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Addressing Amoris Laetitia Print
Guest column
Thursday, Nov. 24, 2016 -- 12:00 AM
Veronica Arntz

What about Amoris Laetitia? Up until this point in my article series, I have said very little about the new post-synodal apostolic exhortation.

Although the document begins with Psalm 128, which beautifully describes building a family like building a strong house, many have been confused and concerned about the document's overall approach to the issue of Communion for the divorced and remarried.

It is good that Pope Francis reaffirms the importance of the indissoluble bond: "The indissolubility of marriage -- 'what God has joined together, let no man put asunder'-- should not be viewed as a 'yoke' imposed on humanity, but as a 'gift' granted to those who are joined in marriage" (AL, art. 62).

Even still, many theologians and clergymen have raised questions regarding the implications that permission for Communion of the divorced and remarried would have for the indissolubility of marriage.

They argue that, within the document, there is a tension between the Church's objective teaching on marriage and the supremacy that sometimes appears to be given to the couple's subjective situation, pointing to the fact that the document could be interpreted by some as implying that the couple's subjective situation overrides objective Church teaching.

Amoris Laetitia interpretation

This four-part series was meant to give the basics of the Catholic Church's understanding on marriage, family life, divorce, remarriage, and Communion. Any interpretation of Amoris Laetitia must be in continuity with the teachings of Pope Pius XI, St. John Paul II, Pope Benedict XVI, and others who have upheld the Church's teaching on marriage, which we have described in this short article series.

Any interpretation of Amoris Laetitia that is in contradiction to these earlier unanimous teachings on divorce and remarriage would be a departure from the Catholic faith. This is why the guidelines published by Archbishops Charles Chaput, Samuel Aquila, and most recently, Alexander Sample, are so critical: they rightly interpret Amoris Laetitia within Church teaching.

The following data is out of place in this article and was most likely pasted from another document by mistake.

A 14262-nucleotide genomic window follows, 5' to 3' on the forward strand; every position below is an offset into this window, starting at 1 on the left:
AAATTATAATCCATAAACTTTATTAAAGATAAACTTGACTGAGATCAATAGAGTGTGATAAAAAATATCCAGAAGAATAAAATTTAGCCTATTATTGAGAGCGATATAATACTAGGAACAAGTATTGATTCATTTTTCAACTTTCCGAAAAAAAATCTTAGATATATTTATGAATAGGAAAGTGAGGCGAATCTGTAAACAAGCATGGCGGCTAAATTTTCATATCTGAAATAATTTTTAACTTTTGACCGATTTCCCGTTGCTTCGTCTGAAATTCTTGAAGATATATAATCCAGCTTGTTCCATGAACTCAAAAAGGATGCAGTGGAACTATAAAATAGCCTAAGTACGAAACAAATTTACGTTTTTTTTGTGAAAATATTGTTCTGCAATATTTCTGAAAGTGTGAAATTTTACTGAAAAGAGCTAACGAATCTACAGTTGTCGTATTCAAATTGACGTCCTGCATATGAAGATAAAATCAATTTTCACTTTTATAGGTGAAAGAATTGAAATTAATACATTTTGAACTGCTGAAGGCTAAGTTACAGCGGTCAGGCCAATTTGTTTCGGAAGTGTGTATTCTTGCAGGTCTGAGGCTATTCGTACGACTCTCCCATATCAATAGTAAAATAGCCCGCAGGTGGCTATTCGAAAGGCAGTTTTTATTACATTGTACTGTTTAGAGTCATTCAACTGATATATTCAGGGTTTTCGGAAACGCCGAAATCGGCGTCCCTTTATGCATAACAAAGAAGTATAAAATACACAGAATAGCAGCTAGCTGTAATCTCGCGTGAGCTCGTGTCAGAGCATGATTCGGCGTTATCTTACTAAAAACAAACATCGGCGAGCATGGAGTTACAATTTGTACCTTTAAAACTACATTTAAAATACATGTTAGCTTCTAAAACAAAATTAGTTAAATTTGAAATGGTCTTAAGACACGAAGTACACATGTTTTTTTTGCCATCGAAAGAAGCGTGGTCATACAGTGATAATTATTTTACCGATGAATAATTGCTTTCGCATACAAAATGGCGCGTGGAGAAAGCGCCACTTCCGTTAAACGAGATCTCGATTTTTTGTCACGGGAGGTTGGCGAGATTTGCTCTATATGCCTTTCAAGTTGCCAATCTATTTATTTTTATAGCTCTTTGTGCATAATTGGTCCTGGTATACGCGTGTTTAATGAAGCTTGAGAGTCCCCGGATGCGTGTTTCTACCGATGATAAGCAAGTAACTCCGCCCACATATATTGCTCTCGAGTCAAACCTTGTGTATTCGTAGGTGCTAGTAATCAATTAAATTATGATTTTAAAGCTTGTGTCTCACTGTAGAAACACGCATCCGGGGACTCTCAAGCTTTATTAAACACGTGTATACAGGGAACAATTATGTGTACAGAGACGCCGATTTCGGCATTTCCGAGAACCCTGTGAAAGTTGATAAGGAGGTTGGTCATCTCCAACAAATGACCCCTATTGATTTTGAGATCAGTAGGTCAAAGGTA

Furthermore, it is always safest to assume continuity between earlier and later Church teaching as well as discipline whenever the latter has doctrinal implications.

Even if the document Amoris Laetitia is ambiguous or confusing, we already know what the Church teaches on the divorced and remarried receiving Communion.

Moreover, Amoris Laetitia made no change to the Code of Canon Law, which still requires that those who obstinately persevere in manifest grave sin are not to be admitted to Holy Communion (see CIC, 915).

Therefore, we ought to remain faithful to what the Church has taught before -- namely, that the divorced and remarried are not allowed to receive Communion if they have not received a declaration of nullity stating that their first marriage was invalid, unless they agree to separate or to live together chastely "as brother and sister."

Any interpretation of Amoris Laetitia that opens a wider possibility for Communion for the divorced and remarried must be avoided, lest the impression be given either that marriage is not indissoluble or that public adultery is not scandalous.

Marriage and family life

What we need right now in the Church and world are individuals willing to defend the truth about marriage and family life.

Because of our current culture and its denial of true marriage, we, as Catholics, cannot afford to beat around the bush or play games. Rather, we need to defend the truth about marriage, even when it is difficult, because the teachings of the Church are constant and cannot change.

Because marriage is both natural and supernatural, there will always be difficult situations -- because of original sin, we will always find ourselves in situations of hurt, pain, suffering, rejection, and betrayal.

Nevertheless, this does not mean that we can or should change the Church's teaching on divorce and remarriage. What it means is that we need to hold even more deeply to the truths that the Church has always taught, because they were handed on to us by Christ himself.

The Christian faith is one of hope in God, the God who took on flesh and became man to save us from our sins and open the way to Heaven: "In him [Christ] we have redemption through his blood, the forgiveness of our trespasses, according to the riches of his grace which he lavished upon us" (Ephesians 1:7 RSV).

Therefore, we must remain constant in our teachings regarding Communion for the divorced and remarried, and we must always be prepared to defend the Church's teachings for the sake of Christ.


Veronica Arntz graduated from Wyoming Catholic College in May 2016 and is currently pursuing a Master of Arts in Theology degree from the Augustine Institute, Denver, Colo.